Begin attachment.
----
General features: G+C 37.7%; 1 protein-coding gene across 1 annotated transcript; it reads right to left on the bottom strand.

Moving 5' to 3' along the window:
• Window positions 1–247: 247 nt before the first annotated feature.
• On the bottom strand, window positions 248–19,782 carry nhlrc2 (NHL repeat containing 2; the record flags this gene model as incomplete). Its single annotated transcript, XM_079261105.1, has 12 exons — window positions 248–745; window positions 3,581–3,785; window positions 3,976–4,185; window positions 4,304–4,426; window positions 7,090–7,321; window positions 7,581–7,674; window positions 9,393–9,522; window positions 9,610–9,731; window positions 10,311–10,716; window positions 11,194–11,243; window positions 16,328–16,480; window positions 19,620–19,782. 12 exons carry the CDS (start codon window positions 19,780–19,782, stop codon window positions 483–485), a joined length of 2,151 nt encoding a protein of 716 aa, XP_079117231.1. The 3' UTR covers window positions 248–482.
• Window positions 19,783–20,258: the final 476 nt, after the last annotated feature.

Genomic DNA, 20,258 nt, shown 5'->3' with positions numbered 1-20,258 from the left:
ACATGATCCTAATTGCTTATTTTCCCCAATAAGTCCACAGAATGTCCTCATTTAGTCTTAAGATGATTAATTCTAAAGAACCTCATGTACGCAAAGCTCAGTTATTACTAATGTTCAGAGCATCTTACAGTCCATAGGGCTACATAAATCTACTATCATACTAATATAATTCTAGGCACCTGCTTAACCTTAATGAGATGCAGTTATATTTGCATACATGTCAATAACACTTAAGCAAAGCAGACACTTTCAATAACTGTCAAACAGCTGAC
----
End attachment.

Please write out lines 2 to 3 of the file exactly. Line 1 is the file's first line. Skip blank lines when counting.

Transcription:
Moving 5' to 3' along the window:
• Window positions 1–247: 247 nt before the first annotated feature.